So, now I have the inside to get to. The cabinetry will need to be painted, cupboard and closet doors made, floors done, back splash put up and shelves built. The inside walls have already been scrubbed down twice with TSP, once with bleach and painted with two coats of primer and one coat of mold and mildew paint. That alone made a HUGE difference.
Stay tuned.......

Tuesday, September 24, 2013

Missed & Gained Opportunities.

I can't tell you how many times I've opened my blog and watched the cursor blinking impatiently, head empty, intending to type something...anything. I wish I had of sooner. About two weeks ago, since returning to Atlantic Newsstand as a second job, I spoke with a customer who asked if I had bought a towing vehicle yet. He checks out my blog every now and again and I hadn't made an update in over a month he said. I told him I had finally purchased a Ford Escape after months and months of searching. His reply, "Ok good, well I have the same vehicle and I was going to offer to trade you for some of your artwork". Whaaaat?!! What an amazing and incredibly flattering offer!! I missed out on this opportunity but as one door closes more open, as they say.

Around the same time the owner of Argyle Fine Art, where I am represented, introduced me to Timeraiser and suggested I enter some work to the jury. If you aren't familiar with Timeraiser, as I wasn't, it is a "volunteer matching fair, a silent art auction, and a night out on the town. The big Timeraiser twist is rather than bidding money on artwork, participants bid volunteer hours". My work was accepted and I am extremely excited to be part of this. I have been thinking for a long time about how I can give back while still pursuing my art. This is an interesting event because their goal is to raise volunteer hours while supporting artists by purchasing the pieces directly from them. Take a minute to watch their video explaining how it all works.... then go buy a ticket for $10 and attend the event at 1055 Marginal Road on the evening of October 10th.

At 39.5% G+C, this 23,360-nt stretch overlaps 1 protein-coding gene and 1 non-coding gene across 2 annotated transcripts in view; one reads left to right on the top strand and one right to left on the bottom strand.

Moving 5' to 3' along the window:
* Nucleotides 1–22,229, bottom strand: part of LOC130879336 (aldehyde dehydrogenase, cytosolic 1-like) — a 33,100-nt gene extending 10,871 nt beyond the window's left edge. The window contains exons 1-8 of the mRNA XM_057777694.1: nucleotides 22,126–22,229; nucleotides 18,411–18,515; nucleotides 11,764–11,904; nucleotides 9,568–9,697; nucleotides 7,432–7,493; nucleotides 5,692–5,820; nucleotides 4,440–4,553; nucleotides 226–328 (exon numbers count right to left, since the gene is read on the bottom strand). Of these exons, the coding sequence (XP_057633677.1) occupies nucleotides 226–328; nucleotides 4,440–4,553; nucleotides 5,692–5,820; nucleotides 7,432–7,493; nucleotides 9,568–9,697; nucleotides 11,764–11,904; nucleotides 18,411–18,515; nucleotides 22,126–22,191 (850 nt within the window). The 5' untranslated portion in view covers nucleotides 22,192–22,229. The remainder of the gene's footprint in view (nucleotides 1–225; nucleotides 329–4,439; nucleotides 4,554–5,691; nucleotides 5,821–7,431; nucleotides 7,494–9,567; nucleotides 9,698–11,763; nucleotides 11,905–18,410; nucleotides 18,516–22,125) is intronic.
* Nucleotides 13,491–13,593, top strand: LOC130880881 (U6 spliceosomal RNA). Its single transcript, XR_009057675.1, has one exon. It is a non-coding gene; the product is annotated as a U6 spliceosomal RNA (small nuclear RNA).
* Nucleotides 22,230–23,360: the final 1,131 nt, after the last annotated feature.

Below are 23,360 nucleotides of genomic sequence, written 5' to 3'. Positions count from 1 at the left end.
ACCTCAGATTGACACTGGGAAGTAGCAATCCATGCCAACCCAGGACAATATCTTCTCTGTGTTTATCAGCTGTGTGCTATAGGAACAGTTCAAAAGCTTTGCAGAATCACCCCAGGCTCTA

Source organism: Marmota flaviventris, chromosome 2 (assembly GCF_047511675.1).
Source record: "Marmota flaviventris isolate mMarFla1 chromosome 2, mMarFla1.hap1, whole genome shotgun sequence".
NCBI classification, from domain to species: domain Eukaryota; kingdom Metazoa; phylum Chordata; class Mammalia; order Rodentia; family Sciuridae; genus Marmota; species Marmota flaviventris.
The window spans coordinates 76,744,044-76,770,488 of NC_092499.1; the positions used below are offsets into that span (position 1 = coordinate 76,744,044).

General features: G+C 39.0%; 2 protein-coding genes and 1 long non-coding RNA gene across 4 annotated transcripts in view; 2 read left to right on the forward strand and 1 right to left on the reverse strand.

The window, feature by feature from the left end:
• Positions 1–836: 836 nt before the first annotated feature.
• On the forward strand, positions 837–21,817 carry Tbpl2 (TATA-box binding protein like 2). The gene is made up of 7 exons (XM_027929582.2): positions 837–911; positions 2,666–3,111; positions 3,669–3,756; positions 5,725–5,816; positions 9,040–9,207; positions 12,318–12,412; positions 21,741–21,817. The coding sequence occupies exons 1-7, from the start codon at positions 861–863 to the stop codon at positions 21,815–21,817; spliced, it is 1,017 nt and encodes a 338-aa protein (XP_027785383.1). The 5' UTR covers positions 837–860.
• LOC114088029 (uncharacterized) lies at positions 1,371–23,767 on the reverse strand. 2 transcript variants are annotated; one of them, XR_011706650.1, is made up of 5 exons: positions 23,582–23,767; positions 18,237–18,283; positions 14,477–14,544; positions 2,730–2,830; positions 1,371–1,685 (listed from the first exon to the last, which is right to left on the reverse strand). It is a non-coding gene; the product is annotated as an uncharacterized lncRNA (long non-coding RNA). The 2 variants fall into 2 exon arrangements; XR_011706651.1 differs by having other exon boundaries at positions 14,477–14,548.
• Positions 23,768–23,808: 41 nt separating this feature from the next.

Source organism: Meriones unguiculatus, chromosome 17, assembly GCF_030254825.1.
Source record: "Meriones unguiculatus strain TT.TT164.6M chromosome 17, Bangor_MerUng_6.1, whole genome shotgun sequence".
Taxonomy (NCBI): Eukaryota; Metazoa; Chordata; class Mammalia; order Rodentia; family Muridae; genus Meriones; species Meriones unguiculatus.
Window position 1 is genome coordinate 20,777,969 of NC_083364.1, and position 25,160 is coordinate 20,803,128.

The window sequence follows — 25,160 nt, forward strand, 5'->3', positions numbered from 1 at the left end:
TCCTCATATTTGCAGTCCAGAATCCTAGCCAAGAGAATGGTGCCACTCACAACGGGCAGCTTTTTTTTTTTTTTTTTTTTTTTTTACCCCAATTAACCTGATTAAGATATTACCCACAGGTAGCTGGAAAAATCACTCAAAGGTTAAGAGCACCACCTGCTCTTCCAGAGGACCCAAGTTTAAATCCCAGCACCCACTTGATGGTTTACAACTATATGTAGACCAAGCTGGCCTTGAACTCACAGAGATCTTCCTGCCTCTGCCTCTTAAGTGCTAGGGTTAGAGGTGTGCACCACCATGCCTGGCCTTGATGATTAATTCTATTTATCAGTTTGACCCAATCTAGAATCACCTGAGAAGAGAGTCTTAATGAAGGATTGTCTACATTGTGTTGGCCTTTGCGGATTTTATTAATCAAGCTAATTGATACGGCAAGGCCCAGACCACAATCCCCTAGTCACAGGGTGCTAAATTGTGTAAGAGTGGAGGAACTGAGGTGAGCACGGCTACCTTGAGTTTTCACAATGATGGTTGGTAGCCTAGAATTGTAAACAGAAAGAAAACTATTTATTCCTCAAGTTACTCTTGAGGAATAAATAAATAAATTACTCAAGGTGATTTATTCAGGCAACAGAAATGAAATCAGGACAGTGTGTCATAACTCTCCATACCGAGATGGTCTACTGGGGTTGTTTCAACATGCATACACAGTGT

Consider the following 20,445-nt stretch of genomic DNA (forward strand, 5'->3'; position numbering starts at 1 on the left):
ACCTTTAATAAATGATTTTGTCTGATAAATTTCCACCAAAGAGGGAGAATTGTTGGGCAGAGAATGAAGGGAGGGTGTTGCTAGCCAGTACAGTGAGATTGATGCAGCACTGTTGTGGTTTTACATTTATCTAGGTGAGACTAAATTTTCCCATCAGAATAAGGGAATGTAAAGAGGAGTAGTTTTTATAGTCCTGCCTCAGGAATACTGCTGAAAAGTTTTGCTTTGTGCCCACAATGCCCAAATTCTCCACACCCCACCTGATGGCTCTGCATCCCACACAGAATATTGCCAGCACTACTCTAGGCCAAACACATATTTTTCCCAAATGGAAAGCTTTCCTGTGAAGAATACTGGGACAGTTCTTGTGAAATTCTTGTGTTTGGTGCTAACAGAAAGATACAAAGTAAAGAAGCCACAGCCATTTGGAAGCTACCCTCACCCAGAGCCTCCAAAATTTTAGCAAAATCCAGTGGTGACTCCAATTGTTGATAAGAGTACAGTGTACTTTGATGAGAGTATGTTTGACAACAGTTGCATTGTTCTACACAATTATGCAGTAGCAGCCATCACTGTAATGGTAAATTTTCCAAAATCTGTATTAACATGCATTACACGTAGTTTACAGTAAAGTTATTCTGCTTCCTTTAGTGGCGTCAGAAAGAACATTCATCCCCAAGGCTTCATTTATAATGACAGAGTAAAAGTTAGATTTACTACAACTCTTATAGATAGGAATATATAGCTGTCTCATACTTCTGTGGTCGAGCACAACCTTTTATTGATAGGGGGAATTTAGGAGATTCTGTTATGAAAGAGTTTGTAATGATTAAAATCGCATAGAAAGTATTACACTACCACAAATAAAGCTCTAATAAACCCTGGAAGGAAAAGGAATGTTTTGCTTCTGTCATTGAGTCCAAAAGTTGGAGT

I am also excited to be part of another Halifax event, East Coast Living's Dine by Design. This is what East Coast Living has to say about it; ” a dazzling event showcasing design luminaries and culinary giants from Halifax in a spectacular feast for the senses." Each designer is given a 10x10 foot space to create a dining room and the chef they are paired with will create a menu inspired by the room. Where do I fit in this? Argyle Fine Art has a space in the upstairs of the Olympic Centre where they can showcase some work. Once again, I was asked if I would like to take part and display my Roadside America images, created for an exhibition this past April. Of course I jumped at the chance to reach a new audience. As it happens, three out of the four pieces left from that show sold in the last week so I got down to work and finished three new pieces I had been slowly working on. Here's a sneak peak at one.
So, all in all, I have been keeping very busy. Every waking minute not working for someone else is spent either renovating the Boler or making art. Can't complain. I will post next the progress with the trailer. You won't believe how different it looks now that it's been painted and mostly put back together...I can hardly believe it myself!

Sunday, July 21, 2013

Boler update

It's been so long since I've been on my blog I thought I should update the Boler progress. The list of things to do is long so I will spare you the details. Instead I have compiled some images I've been taking along the way. I will get a post together soon that talks more about what I've been doing, including thoughts and plans about the future.

Until then, here's this!

Saturday, June 29, 2013

Lost perspective

If I wasn't a person who preaches about keeping things in perspective I wouldn't feel so humble right now. I have lost my own perspective.